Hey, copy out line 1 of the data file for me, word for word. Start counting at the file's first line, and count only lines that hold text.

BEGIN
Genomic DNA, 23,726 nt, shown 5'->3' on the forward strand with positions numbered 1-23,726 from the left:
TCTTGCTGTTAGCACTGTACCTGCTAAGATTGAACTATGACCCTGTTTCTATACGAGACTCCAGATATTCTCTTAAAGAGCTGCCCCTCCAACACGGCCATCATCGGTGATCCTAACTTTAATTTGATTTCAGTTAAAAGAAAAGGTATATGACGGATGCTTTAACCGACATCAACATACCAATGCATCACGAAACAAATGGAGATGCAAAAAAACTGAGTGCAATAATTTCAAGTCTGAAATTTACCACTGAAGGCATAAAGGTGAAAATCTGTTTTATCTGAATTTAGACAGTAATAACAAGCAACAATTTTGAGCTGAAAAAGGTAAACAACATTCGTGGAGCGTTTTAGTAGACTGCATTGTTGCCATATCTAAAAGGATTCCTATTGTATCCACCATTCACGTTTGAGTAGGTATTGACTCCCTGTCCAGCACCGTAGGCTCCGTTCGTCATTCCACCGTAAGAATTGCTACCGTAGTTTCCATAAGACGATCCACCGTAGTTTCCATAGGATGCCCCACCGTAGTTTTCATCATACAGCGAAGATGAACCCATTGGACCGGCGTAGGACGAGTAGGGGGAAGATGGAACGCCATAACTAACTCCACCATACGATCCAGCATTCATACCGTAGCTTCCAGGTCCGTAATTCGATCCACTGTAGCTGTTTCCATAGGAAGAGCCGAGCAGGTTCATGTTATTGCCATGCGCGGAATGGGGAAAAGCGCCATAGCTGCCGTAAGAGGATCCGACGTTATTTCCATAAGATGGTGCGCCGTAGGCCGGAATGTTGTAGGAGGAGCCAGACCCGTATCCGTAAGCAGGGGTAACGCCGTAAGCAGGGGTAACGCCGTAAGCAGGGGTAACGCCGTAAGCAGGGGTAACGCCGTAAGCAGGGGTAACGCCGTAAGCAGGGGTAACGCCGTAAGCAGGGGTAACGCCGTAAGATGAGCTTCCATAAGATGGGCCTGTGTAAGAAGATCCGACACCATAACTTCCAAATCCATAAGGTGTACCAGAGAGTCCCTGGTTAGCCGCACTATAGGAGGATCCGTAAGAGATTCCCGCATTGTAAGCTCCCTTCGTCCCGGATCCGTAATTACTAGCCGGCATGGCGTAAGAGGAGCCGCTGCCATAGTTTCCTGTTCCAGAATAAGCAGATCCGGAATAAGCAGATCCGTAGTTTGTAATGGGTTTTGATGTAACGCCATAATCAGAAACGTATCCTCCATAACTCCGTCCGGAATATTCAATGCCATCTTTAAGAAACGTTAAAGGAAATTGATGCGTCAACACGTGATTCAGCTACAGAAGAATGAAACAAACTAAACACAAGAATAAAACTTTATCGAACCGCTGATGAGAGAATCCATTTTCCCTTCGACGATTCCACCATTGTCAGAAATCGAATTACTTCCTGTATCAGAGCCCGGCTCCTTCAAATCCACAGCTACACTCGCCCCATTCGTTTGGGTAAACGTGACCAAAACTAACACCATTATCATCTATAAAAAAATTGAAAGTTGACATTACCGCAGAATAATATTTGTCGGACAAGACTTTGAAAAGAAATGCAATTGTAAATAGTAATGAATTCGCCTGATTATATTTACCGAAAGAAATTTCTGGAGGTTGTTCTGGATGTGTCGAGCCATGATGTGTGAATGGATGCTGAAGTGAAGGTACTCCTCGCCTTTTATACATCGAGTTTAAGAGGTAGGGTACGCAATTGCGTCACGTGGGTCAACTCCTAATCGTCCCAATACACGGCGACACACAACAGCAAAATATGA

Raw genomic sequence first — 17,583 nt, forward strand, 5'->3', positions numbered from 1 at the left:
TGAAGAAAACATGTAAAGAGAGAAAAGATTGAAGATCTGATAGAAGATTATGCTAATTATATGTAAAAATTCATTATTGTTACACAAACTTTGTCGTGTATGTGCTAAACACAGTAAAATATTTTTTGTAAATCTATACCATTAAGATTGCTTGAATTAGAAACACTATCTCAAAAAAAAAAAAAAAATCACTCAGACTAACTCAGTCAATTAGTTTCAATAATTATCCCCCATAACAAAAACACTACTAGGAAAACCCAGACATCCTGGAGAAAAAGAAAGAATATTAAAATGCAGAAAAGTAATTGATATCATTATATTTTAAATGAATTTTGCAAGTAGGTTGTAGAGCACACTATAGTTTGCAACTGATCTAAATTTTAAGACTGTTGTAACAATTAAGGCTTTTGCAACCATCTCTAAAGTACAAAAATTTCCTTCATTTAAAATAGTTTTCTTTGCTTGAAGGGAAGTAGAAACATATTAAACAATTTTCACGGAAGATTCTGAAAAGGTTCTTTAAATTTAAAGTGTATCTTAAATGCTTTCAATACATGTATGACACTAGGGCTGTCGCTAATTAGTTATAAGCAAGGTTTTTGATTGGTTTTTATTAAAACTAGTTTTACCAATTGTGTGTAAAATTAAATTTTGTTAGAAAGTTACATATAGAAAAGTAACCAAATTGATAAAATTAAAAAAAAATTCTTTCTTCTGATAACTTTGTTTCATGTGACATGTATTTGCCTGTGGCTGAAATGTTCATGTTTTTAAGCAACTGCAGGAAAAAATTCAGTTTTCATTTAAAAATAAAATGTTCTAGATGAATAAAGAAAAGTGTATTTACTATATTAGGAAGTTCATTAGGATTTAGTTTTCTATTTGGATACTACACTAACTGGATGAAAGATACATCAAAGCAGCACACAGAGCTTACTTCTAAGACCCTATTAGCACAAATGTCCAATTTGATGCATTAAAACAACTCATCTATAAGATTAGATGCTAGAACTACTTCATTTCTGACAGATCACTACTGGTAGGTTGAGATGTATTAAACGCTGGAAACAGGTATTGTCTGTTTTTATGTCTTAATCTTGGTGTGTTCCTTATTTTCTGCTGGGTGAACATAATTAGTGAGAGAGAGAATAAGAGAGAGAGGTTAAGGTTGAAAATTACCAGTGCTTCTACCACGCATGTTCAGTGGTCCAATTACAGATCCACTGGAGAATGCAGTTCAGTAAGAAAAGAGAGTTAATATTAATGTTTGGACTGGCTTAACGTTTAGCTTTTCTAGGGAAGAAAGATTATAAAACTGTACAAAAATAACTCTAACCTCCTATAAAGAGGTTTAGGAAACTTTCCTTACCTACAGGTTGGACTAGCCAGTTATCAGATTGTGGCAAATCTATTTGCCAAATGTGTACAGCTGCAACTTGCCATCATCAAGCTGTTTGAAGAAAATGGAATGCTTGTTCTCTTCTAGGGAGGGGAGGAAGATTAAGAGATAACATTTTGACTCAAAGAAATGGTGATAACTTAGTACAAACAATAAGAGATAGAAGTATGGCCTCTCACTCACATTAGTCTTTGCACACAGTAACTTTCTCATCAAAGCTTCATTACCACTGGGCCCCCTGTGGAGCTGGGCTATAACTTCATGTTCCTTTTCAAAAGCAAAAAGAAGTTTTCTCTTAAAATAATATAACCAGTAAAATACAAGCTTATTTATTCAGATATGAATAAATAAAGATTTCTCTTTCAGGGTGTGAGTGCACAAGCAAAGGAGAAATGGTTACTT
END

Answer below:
Genomic DNA, 23,726 nt, shown 5'->3' on the forward strand with positions numbered 1-23,726 from the left: